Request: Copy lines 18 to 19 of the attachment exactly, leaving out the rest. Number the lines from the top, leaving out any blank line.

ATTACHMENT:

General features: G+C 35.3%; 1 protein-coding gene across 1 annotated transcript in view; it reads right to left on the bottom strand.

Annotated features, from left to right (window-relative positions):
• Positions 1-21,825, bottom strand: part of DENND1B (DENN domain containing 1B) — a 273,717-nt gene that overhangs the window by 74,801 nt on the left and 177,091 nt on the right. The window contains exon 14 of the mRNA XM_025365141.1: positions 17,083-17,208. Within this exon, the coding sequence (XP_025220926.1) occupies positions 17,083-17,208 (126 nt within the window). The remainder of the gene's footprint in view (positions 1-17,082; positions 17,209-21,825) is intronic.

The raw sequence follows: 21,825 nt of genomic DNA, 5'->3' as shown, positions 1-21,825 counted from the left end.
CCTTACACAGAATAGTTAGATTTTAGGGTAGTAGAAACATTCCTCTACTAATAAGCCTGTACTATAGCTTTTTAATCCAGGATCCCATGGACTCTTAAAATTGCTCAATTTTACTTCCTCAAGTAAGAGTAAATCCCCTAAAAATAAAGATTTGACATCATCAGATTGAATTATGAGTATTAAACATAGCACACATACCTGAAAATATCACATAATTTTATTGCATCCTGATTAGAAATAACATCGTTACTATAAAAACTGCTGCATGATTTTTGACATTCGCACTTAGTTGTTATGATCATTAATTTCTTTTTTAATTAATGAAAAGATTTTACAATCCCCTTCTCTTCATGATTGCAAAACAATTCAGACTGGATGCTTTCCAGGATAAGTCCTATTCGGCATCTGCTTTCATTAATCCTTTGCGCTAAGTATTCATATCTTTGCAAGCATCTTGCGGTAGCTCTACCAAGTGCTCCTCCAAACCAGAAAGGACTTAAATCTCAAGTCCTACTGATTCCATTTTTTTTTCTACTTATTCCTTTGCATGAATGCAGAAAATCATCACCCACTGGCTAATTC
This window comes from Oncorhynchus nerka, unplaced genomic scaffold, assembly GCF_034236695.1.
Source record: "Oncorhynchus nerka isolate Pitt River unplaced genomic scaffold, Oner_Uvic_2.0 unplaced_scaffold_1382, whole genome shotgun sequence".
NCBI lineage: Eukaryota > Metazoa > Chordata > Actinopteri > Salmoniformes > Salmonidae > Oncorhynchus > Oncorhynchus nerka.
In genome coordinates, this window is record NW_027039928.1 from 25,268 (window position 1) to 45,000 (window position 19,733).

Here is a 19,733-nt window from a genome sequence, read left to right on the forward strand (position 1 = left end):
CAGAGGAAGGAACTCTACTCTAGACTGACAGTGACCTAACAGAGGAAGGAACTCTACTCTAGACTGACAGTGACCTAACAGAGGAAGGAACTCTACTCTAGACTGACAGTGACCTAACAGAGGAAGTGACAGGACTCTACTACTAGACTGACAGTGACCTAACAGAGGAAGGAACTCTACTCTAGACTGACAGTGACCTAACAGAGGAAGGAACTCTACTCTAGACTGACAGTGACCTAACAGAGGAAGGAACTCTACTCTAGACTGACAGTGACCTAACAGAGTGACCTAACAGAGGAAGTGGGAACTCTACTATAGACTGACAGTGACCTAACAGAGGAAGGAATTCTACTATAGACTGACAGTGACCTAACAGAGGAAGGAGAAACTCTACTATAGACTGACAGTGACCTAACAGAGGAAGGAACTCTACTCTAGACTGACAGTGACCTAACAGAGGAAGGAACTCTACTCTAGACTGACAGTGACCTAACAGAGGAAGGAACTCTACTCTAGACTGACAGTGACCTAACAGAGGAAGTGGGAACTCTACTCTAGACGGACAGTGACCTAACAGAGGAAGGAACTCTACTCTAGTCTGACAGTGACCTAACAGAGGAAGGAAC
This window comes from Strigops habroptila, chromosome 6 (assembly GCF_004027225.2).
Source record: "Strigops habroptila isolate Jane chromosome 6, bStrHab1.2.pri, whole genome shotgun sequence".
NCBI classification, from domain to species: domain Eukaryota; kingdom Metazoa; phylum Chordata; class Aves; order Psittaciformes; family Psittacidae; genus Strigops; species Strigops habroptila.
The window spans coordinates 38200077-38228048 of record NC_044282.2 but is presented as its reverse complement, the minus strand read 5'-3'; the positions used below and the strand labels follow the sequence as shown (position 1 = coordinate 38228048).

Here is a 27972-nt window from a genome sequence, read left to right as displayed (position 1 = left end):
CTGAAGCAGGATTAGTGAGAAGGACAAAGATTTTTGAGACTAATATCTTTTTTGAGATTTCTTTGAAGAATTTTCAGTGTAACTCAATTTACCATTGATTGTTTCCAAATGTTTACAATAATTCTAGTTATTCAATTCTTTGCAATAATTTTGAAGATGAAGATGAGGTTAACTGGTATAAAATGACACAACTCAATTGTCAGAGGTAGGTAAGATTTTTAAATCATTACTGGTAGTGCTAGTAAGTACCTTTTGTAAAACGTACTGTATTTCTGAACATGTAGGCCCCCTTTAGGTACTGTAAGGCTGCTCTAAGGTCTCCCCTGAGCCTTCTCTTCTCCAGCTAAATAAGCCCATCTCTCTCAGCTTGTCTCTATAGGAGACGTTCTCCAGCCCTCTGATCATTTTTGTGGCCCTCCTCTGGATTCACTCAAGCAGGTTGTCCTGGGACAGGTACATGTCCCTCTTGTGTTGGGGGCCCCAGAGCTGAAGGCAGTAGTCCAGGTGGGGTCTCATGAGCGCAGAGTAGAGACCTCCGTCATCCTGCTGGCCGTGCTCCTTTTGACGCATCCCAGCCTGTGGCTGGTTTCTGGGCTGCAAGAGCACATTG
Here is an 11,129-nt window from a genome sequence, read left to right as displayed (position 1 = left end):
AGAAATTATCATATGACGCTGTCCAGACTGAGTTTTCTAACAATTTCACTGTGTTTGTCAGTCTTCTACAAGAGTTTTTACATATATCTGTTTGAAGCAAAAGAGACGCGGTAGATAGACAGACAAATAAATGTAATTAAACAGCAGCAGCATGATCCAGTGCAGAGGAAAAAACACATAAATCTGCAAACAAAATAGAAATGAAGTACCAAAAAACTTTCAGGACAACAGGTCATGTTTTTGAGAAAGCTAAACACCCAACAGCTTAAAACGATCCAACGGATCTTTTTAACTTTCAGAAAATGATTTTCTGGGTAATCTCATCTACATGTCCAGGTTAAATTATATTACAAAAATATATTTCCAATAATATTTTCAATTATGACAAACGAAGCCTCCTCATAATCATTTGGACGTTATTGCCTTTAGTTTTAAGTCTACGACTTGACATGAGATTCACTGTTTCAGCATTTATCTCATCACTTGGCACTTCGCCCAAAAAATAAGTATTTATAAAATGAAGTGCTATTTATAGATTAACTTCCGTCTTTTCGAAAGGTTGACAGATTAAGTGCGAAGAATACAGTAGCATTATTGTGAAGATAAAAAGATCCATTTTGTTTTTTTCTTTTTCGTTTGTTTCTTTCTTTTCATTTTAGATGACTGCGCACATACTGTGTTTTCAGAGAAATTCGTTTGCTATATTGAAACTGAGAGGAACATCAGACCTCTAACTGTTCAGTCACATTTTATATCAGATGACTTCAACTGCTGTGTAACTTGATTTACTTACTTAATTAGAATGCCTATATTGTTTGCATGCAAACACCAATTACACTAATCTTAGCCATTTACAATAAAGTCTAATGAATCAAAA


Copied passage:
Here is an 11,129-nt window from a genome sequence, read left to right as displayed (position 1 = left end):
AGAAATTATCATATGACGCTGTCCAGACTGAGTTTTCTAACAATTTCACTGTGTTTGTCAGTCTTCTACAAGAGTTTTTACATATATCTGTTTGAAGCAAAAGAGACGCGGTAGATAGACAGACAAATAAATGTAATTAAACAGCAGCAGCATGATCCAGTGCAGAGGAAAAAACACATAAATCTGCAAACAAAATAGAAATGAAGTACCAAAAAACTTTCAGGACAACAGGTCATGTTTTTGAGAAAGCTAAACACCCAACAGCTTAAAACGATCCAACGGATCTTTTTAACTTTCAGAAAATGATTTTCTGGGTAATCTCATCTACATGTCCAGGTTAAATTATATTACAAAAATATATTTCCAATAATATTTTCAATTATGACAAACGAAGCCTCCTCATAATCATTTGGACGTTATTGCCTTTAGTTTTAAGTCTACGACTTGACATGAGATTCACTGTTTCAGCATTTATCTCATCACTTGGCACTTCGCCCAAAAAATAAGTATTTATAAAATGAAGTGCTATTTATAGATTAACTTCCGTCTTTTCGAAAGGTTGACAGATTAAGTGCGAAGAATACAGTAGCATTATTGTGAAGATAAAAAGATCCATTTTGTTTTTTTCTTTTTCGTTTGTTTCTTTCTTTTCATTTTAGATGACTGCGCACATACTGTGTTTTCAGAGAAATTCGTTTGCTATATTGAAACTGAGAGGAACATCAGACCTCTAACTGTTCAGTCACATTTTATATCAGATGACTTCAACTGCTGTGTAACTTGATTTACTTACTTAATTAGAATGCCTATATTGTTTGCATGCAAACACCAATTACACTAATCTTAGCCATTTACAATAAAGTCTAATGAATCAAAA